Top Ten Fool's Gold: The Overrated Part 1 Blade Runner
The purpose of this list is not to give a critical lambasting to what a great number of viewers consider to be cinematic treasures. What I would like to provide my readers with is an alternative and admittedly more critical perspective to consider, one that hopefully will not detract from a person's appreciation for the films under review. At the same time, I'd question whether these motion pictures really deserve the high accolades bestowed upon them by the critical community in general. Perhaps it's like this: Instead of "The emperor has no clothes," I'm saying "He's just not that well dressed."
The critics I grew up reading such as Roger Ebert, Pauline Kael, Vincent Canby and Charles Champlin all provided additional insight into looking at our shared passion. They increased my enjoyment of all types of films regardless of whether their views were in agreement with mine. I'm hoping therefore that my comments are taken in the same spirit and have a similar effect. These notices are meant for viewers familiar with the following motion pictures.
The Top Ten Fool's Gold will each be reviewed separately and are listed in alphabetical order:
1. Blade Runner
2. Blue Velvet
6. The English Patient
7. Gone With the Wind
8. One Flew Over the Cuckoo's Nest
9. The Shining
10. Silence of the Lambs
#Edit: As of July 4, 2017, #'s 1 - 5 have been reviewed. Each of the rest will be posted on the blog when completed and archived with the others under Top Ten Treasures.
Blade Runner (1982, U.S.A.)
Director: Ridley Scott
The Director's or Final Cut without the clumsy, intrusive narration and juvenile "happy ever after" ending are certainly an improvement over the Theatrical Version. They allow the stunning visuals and unique environment to "breathe" and further enable us to place ourselves in the main character's shoes. An added dream sequence involving a unicorn adds an element of mystery which ties in nicely with these Director and Final version's last scene. The contribution made by the amazing set designs, special effects and musical sound-scape cannot be faulted in creating this most awe-inspiring vision of a futuristic city sprawl.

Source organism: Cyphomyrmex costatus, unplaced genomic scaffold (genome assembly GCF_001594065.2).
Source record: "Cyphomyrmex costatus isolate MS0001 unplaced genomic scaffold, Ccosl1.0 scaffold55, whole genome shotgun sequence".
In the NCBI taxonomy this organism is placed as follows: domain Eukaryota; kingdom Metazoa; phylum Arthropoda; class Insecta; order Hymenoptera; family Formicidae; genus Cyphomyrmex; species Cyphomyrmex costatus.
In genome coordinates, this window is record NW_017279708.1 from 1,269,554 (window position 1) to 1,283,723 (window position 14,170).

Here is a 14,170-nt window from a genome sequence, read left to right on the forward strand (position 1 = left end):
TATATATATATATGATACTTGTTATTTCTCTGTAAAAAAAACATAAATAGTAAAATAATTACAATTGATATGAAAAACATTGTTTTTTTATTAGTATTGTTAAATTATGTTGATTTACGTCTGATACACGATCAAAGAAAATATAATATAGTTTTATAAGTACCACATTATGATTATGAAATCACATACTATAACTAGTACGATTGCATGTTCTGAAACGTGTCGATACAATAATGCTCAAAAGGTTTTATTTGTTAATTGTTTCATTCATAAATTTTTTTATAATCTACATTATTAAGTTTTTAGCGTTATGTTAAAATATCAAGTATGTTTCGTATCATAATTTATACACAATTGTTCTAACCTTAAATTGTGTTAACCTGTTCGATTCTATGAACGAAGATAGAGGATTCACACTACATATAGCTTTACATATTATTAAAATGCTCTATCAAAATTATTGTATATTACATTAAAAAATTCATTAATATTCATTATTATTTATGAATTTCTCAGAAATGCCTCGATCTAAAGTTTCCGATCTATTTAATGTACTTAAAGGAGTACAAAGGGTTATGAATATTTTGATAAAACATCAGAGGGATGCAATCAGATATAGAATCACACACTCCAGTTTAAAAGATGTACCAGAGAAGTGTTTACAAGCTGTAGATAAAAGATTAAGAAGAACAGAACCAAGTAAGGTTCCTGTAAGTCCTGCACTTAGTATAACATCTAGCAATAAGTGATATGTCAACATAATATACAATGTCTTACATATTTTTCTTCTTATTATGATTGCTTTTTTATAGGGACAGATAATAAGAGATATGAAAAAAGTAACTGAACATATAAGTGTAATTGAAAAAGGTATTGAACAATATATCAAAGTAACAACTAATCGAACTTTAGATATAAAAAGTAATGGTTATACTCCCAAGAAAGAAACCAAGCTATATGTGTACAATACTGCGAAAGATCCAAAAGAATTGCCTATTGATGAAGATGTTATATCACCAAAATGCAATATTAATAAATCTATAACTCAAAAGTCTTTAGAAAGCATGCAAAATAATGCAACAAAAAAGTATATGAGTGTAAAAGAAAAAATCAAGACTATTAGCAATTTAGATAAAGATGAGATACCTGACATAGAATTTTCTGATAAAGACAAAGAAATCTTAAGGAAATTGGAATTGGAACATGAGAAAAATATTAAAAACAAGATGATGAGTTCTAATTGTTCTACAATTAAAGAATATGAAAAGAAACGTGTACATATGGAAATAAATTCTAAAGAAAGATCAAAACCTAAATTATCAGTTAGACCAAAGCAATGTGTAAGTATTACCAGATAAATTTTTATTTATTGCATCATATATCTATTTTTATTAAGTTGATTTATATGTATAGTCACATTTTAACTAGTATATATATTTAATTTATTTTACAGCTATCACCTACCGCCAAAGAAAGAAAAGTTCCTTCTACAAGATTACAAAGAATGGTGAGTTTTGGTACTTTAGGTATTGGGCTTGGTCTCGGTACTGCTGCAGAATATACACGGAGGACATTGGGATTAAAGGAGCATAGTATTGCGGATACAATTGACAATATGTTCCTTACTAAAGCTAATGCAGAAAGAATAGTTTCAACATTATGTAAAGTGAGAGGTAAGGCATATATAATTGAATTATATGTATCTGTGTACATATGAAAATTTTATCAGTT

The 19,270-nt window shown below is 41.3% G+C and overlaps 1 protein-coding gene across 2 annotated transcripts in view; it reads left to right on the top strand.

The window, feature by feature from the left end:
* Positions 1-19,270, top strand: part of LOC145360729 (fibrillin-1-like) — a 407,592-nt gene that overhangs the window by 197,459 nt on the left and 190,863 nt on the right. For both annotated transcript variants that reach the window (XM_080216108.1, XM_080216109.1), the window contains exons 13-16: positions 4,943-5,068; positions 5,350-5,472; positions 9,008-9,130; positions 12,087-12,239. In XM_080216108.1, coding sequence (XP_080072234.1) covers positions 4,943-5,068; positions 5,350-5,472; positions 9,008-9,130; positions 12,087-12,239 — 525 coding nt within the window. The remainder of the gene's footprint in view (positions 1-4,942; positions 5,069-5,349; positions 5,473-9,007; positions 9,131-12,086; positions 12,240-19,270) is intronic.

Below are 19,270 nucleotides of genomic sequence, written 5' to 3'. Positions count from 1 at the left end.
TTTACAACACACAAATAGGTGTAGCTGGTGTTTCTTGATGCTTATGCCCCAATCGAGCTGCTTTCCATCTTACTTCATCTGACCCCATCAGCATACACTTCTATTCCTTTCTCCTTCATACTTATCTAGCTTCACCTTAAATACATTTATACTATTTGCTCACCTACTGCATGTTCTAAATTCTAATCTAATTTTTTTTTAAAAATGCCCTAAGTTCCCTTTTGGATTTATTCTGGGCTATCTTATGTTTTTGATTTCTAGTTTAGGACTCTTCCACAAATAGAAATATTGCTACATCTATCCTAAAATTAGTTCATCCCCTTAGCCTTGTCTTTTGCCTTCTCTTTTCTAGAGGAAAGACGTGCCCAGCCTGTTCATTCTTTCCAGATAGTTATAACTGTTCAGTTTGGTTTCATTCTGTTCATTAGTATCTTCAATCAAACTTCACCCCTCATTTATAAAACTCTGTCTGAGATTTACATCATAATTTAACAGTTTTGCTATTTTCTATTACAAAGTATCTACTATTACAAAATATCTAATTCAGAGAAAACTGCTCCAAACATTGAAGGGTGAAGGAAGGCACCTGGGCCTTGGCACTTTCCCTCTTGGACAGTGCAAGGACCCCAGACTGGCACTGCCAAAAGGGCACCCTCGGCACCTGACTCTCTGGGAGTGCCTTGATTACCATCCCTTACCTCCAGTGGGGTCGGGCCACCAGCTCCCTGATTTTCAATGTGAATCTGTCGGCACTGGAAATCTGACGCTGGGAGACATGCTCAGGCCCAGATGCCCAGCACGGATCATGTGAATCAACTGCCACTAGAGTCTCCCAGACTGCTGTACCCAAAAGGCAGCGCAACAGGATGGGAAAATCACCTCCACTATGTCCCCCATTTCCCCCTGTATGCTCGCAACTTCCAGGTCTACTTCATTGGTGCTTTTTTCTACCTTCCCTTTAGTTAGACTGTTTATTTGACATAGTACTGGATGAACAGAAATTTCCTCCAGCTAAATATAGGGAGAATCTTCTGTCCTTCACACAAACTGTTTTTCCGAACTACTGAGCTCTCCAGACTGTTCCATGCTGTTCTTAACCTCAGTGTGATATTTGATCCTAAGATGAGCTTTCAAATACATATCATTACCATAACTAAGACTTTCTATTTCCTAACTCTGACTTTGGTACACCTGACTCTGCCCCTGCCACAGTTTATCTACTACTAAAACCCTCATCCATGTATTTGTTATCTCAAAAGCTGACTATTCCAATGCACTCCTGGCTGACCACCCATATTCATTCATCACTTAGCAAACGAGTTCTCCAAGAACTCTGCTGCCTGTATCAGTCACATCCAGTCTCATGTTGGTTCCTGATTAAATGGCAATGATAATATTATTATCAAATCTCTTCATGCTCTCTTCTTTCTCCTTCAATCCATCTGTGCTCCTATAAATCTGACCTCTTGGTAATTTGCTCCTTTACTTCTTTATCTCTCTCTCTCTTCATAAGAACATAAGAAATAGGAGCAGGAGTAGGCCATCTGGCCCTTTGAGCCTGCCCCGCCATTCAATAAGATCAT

There is however a giant void at the centre of its universe. All the king's horses etc. cannot bring the main character to life. Harrison Ford's performance as Rick Deckard (the "Blade Runner" of the title) is not the problem here. It's the overly simplistic narrative: From beginning to end, this guy's just doing a job, hunting down and terminating human-like replicants and from what we see, not doing it very well. Each encounter with his quarries sees him caught off guard and rather surprisingly incompetent, at odds with what his superior (M. Emmet Walsh) says when he somehow talks Decker out of retirement. Decker doesn't seem to care for the job either, or for anything else really. He does express some feelings for the replicant Rachael (Sean Young), a secretary at the Tyrell Corporation where the human-like machines are designed. Yet these emotions seem rather superfluous since she's saved his life during an encounter with an adversary and according to Deckard he "owes her one" (which means he won't be coming after her but "somebody will").
In search of some motivation or emotional depth one might turn to the replicants like Roy Batty (Rutger Hauer) the rebels' leader. He's certainly motivated to increase his short life span and cares for his fellow androids. One senses his betrayal and anger toward his "maker" Tyrell (Joe Turkel) after confronting him and discovering that his short time left is scientifically inevitable. Even though Batty kills Tyrell, one can understand this action; after all we have somewhat similar story references such as Frankenstein and Island of Lost Souls. However, any empathy he might have gained is quickly lost when we hear that he's also inexplicably killed J.F. Sebastian (William Sanderson), an acknowledged friend of Batty's whom the storytellers have gone to some effort to build sympathy for. Plus Sebastian helped him find and meet Tyrell. None of the other characters are given enough time to register much interest including Sean Young's Rachael and that's sad because this film is beautiful to look at, contains some fascinating symbolism, as well as a few poetic lines of dialogue but it's all in service of an overall un-engaging and dramatically flat motion picture.
Next Time: Top Ten Fool's Gold #2 Blue Velvet
Blade Runner can be best appreciated on Blu-ray and purchased here:
Its Final Cut is also available as a digital download for U.S. residents here:
The film also sports an evocative and sensual score by Vangelis that is available here: